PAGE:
What is the role of elites in bringing about positive change? A curious, yet pointed question that sharpens as I flick through How to Spend it, the Financial Time's glossy rag devoted to the whims of elite consumption and concerns —- everything from Prada to philanthropy. I'm charmed and appalled by what I see.
My answer comes quickly. According to Jenny Dalton in "the Generation Game," green tech is now the "new glam" amongst hip urban taste-makers in London. Architects like Alex Michaelis claim that "an alternative energy source is the most fashionable thing to have at home this year." As Alana Herro wrote in another post, rising political stars like David Cameron, the UK's charismatic Conservative Party leader, are leading the pack by installing a domestic wind turbine in his home.
Geothermal heat is also being championed by the likes of Richard Branson, Elton John, and of course, the Queen! After a basement conversion process, geothermal heat can be pumped into a home or building via a borehole in the ground.
Morpheus Developments now have luxury townhouses that offer the whole package: solar panels, rainwater harvesting, lambsweool insulation, and alternative energy technologies. (Also see A very British eco revolution in the Telegraph.) "Eco-auditors" like Donnachadh McCarthy are finding themselves busier than ever helping busy city people make their homes more green. Even the House of Parliament is considering using the tidal power of the Thames to diversify its energy supply.
Before we all get too exited, these household items are still beyond the reach of most pocketbooks. A Windsave WS1000 wind turbine system is about £1,498 (approx. USD $2,800) and a photo-voltaic system will be about the same price, though I'm sure these prices differ from market to market. London is also a special place, flush with excess cash and the super rich, the result of the booming stock market, high property prices, and a thriving and innovative urban design industry. The hope, of course, is that prices will go down following other technology waves, and that the bugs and kinks get worked out with these early adopters.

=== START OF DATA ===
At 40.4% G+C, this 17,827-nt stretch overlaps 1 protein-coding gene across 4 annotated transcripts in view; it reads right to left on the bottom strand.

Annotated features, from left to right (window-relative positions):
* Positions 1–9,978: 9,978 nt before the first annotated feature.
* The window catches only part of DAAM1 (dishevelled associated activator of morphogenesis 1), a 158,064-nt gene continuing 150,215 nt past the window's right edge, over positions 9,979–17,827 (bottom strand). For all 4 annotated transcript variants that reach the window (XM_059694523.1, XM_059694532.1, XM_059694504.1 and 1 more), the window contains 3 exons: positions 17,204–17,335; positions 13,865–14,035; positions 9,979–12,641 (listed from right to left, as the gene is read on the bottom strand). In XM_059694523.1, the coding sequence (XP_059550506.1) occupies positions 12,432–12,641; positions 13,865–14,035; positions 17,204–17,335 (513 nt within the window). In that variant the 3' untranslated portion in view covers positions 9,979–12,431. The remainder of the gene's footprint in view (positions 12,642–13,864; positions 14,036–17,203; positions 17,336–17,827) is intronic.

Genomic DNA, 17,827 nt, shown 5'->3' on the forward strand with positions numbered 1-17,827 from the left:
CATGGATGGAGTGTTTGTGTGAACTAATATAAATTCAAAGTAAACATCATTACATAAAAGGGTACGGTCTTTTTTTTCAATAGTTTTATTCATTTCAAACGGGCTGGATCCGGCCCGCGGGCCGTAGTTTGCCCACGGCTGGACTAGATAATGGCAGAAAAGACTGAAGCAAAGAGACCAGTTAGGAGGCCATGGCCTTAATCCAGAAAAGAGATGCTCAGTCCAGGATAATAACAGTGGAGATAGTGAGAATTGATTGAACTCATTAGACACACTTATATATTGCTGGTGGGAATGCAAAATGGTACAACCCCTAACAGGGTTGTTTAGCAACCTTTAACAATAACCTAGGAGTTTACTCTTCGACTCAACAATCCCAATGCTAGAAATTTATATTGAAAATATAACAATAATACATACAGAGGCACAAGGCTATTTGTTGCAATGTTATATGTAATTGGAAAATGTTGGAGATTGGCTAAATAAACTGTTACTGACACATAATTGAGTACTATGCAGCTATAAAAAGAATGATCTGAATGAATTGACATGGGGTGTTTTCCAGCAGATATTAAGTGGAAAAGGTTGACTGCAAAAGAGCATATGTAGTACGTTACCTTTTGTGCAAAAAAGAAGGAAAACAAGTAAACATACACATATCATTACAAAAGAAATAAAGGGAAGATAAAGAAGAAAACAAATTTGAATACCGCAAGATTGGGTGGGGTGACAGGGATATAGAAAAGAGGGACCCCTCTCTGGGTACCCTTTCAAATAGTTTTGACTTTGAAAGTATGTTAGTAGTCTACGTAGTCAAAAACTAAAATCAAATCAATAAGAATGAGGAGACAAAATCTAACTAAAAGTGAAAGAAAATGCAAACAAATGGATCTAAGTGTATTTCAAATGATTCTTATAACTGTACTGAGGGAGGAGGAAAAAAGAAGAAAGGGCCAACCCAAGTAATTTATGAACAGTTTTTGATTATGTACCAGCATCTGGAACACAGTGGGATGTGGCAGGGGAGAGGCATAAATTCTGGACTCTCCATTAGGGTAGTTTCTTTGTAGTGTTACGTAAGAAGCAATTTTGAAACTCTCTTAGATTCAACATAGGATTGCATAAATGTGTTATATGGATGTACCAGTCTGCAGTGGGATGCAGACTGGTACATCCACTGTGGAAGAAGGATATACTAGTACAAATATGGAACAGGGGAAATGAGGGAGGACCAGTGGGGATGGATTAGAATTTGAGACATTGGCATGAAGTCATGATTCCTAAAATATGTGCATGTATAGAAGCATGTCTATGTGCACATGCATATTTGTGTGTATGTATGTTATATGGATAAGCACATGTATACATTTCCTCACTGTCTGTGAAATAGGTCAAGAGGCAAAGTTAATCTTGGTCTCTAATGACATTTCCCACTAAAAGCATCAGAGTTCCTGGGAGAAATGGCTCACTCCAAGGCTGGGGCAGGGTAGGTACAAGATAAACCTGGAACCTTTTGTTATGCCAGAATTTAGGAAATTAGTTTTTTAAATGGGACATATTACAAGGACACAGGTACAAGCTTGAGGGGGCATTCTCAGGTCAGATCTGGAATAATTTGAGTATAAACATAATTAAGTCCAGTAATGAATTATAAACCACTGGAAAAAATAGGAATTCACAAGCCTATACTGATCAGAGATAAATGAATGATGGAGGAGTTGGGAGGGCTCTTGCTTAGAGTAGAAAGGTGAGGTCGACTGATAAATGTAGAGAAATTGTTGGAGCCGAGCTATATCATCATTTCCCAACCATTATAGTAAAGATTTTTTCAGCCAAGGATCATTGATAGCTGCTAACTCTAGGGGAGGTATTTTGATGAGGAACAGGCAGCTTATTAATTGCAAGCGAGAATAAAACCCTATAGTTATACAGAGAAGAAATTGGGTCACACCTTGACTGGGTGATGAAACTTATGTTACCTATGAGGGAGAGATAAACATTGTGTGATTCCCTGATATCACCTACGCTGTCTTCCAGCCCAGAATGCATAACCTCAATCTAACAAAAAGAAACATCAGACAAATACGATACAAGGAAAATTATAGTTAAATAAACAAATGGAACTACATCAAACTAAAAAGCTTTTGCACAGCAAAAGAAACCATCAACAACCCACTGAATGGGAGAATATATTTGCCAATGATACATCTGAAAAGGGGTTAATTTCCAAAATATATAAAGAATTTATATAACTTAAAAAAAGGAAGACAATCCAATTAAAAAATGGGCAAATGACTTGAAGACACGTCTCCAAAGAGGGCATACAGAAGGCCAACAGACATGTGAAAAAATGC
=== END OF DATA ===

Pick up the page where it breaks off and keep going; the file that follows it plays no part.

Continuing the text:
Driving this trend are obvious concerns about the environment, which are top of mind in Europe these days, not to mention the chic reflection these concerns give to one's self-image amongst your peers. Green is the new the status symbol, a bemusing contrast to the granola and hemp days. Ensuring self-reliance is another factor, though not often expressed except in quiet asides at cocktail parties. People with means are now taking seriously some of the more challenging future scenarios where access to stable energy sources can no longer by assured. These people want to be prepared for these "what ifs?" and relish the thought that their foresight might be rewarded in their resilience. London is on an island, after all.
But most of all, people are buying these gadgets simply because they are cool and fun to play with. This is good news because we all want green tech to be intrinsically rewarding, the first step towards mass market uptake. The danger is that this is only a fashion, something that comes and goes —- and worst of all becomes discredited in the process either for being a trivial fad, too costly or technically clumsy, all fair critiques of any technology in its early stage of adoption. Also, I can see where the ability to be "off the grid" becomes the energy equivalent boast of being in a gated community or having the money to go to the right schools, the privilege of the likes of Sir Elton.
In the meantime, eco-entrepreneurs are making hay as much as they can. As Michaelis says in the article, "You've got to use something being tagged fashionable to your advantage, especially when it's about something as important as this. I do get annoyed when people use superficial tags to talk about it but as long as it's working, I really don't care." Not a time for purists, pragmatism wins again.
What's clear is that elites -— like, loathe, or ignore them -— have always played a decisive (if unpredictable) role in shaping and leading public tastes and trends, even shifting lifestyles. We're seeing exactly the same pattern now with green home design and building. The question I'm asking is how we do we get this trend to stick and scale beyond a faction of London's green elite?